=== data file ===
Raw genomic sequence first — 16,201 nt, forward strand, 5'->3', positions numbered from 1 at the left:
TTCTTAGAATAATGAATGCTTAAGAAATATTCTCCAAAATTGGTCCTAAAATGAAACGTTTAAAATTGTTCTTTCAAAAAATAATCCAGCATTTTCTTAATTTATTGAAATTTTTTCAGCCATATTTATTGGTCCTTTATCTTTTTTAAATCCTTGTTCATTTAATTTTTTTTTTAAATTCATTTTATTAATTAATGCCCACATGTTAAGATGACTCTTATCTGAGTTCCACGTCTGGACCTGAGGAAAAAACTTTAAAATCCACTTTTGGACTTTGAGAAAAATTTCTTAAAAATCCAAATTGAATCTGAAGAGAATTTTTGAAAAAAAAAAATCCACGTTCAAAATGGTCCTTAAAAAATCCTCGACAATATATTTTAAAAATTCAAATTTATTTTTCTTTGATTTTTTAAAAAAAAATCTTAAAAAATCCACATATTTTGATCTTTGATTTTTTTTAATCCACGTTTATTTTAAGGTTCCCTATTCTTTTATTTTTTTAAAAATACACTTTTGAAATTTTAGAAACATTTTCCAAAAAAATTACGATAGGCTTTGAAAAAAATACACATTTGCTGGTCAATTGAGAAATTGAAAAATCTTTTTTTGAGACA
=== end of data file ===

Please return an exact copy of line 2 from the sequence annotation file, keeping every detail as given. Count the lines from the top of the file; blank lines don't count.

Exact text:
TTCTTAGAATAATGAATGCTTAAGAAATATTCTCCAAAATTGGTCCTAAAATGAAACGTTTAAAATTGTTCTTTCAAAAAATAATCCAGCATTTTCTTAATTTATTGAAATTTTTTCAGCCATATTTATTGGTCCTTTATCTTTTTTAAATCCTTGTTCATTTAATTTTTTTTTTAAATTCATTTTATTAATTAATGCCCACATGTTAAGATGACTCTTATCTGAGTTCCACGTCTGGACCTGAGGAAAAAACTTTAAAATCCACTTTTGGACTTTGAGAAAAATTTCTTAAAAATCCAAATTGAATCTGAAGAGAATTTTTGAAAAAAAAAAATCCACGTTCAAAATGGTCCTTAAAAAATCCTCGACAATATATTTTAAAAATTCAAATTTATTTTTCTTTGATTTTTTAAAAAAAAATCTTAAAAAATCCACATATTTTGATCTTTGATTTTTTTTAATCCACGTTTATTTTAAGGTTCCCTATTCTTTTATTTTTTTAAAAATACACTTTTGAAATTTTAGAAACATTTTCCAAAAAAATTACGATAGGCTTTGAAAAAAATACACATTTGCTGGTCAATTGAGAAATTGAAAAATCTTTTTTTGAGACA